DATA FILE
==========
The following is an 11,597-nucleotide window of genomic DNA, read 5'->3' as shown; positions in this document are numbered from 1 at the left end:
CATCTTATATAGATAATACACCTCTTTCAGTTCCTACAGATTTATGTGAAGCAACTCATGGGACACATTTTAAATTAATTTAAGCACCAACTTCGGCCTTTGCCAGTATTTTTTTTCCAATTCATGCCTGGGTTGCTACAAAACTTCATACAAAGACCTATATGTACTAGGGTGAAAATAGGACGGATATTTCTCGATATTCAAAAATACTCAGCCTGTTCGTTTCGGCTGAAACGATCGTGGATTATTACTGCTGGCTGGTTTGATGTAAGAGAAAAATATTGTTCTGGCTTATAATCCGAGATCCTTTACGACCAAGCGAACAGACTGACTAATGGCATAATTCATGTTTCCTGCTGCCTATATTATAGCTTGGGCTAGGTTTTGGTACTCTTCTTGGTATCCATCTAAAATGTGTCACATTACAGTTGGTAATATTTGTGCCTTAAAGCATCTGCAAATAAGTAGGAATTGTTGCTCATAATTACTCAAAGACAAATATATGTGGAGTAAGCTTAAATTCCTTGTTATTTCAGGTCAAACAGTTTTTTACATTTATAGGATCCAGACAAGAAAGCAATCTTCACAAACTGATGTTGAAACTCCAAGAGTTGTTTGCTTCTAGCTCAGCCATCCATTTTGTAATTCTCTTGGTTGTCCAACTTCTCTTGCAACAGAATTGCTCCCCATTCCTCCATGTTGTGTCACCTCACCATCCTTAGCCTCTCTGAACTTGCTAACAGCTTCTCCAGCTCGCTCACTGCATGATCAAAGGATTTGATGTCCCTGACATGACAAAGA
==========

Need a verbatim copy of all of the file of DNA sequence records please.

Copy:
The following is an 11,597-nucleotide window of genomic DNA, read 5'->3' as shown; positions in this document are numbered from 1 at the left end:
CATCTTATATAGATAATACACCTCTTTCAGTTCCTACAGATTTATGTGAAGCAACTCATGGGACACATTTTAAATTAATTTAAGCACCAACTTCGGCCTTTGCCAGTATTTTTTTTCCAATTCATGCCTGGGTTGCTACAAAACTTCATACAAAGACCTATATGTACTAGGGTGAAAATAGGACGGATATTTCTCGATATTCAAAAATACTCAGCCTGTTCGTTTCGGCTGAAACGATCGTGGATTATTACTGCTGGCTGGTTTGATGTAAGAGAAAAATATTGTTCTGGCTTATAATCCGAGATCCTTTACGACCAAGCGAACAGACTGACTAATGGCATAATTCATGTTTCCTGCTGCCTATATTATAGCTTGGGCTAGGTTTTGGTACTCTTCTTGGTATCCATCTAAAATGTGTCACATTACAGTTGGTAATATTTGTGCCTTAAAGCATCTGCAAATAAGTAGGAATTGTTGCTCATAATTACTCAAAGACAAATATATGTGGAGTAAGCTTAAATTCCTTGTTATTTCAGGTCAAACAGTTTTTTACATTTATAGGATCCAGACAAGAAAGCAATCTTCACAAACTGATGTTGAAACTCCAAGAGTTGTTTGCTTCTAGCTCAGCCATCCATTTTGTAATTCTCTTGGTTGTCCAACTTCTCTTGCAACAGAATTGCTCCCCATTCCTCCATGTTGTGTCACCTCACCATCCTTAGCCTCTCTGAACTTGCTAACAGCTTCTCCAGCTCGCTCACTGCATGATCAAAGGATTTGATGTCCCTGACATGACAAAGA